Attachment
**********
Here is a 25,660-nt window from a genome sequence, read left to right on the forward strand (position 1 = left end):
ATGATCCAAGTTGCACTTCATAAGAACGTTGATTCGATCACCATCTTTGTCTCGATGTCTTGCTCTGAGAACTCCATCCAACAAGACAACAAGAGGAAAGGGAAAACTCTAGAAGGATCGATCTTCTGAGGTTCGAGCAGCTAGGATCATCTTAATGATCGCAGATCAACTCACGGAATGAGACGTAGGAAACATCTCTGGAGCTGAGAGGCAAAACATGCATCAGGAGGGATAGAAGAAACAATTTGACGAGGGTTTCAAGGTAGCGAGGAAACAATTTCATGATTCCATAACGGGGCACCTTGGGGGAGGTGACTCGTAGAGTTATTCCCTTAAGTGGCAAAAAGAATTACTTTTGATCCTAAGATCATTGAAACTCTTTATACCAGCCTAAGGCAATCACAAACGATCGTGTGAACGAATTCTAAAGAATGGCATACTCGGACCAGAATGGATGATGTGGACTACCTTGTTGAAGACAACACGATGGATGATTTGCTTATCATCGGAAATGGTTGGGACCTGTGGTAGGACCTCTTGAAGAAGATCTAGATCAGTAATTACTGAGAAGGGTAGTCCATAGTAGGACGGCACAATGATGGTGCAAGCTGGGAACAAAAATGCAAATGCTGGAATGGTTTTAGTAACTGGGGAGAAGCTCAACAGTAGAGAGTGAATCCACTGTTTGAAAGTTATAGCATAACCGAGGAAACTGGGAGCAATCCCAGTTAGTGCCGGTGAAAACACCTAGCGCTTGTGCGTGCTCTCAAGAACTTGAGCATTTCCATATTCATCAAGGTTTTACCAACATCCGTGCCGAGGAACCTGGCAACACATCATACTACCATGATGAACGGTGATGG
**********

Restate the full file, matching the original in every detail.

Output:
Here is a 25,660-nt window from a genome sequence, read left to right on the forward strand (position 1 = left end):
ATGATCCAAGTTGCACTTCATAAGAACGTTGATTCGATCACCATCTTTGTCTCGATGTCTTGCTCTGAGAACTCCATCCAACAAGACAACAAGAGGAAAGGGAAAACTCTAGAAGGATCGATCTTCTGAGGTTCGAGCAGCTAGGATCATCTTAATGATCGCAGATCAACTCACGGAATGAGACGTAGGAAACATCTCTGGAGCTGAGAGGCAAAACATGCATCAGGAGGGATAGAAGAAACAATTTGACGAGGGTTTCAAGGTAGCGAGGAAACAATTTCATGATTCCATAACGGGGCACCTTGGGGGAGGTGACTCGTAGAGTTATTCCCTTAAGTGGCAAAAAGAATTACTTTTGATCCTAAGATCATTGAAACTCTTTATACCAGCCTAAGGCAATCACAAACGATCGTGTGAACGAATTCTAAAGAATGGCATACTCGGACCAGAATGGATGATGTGGACTACCTTGTTGAAGACAACACGATGGATGATTTGCTTATCATCGGAAATGGTTGGGACCTGTGGTAGGACCTCTTGAAGAAGATCTAGATCAGTAATTACTGAGAAGGGTAGTCCATAGTAGGACGGCACAATGATGGTGCAAGCTGGGAACAAAAATGCAAATGCTGGAATGGTTTTAGTAACTGGGGAGAAGCTCAACAGTAGAGAGTGAATCCACTGTTTGAAAGTTATAGCATAACCGAGGAAACTGGGAGCAATCCCAGTTAGTGCCGGTGAAAACACCTAGCGCTTGTGCGTGCTCTCAAGAACTTGAGCATTTCCATATTCATCAAGGTTTTACCAACATCCGTGCCGAGGAACCTGGCAACACATCATACTACCATGATGAACGGTGATGG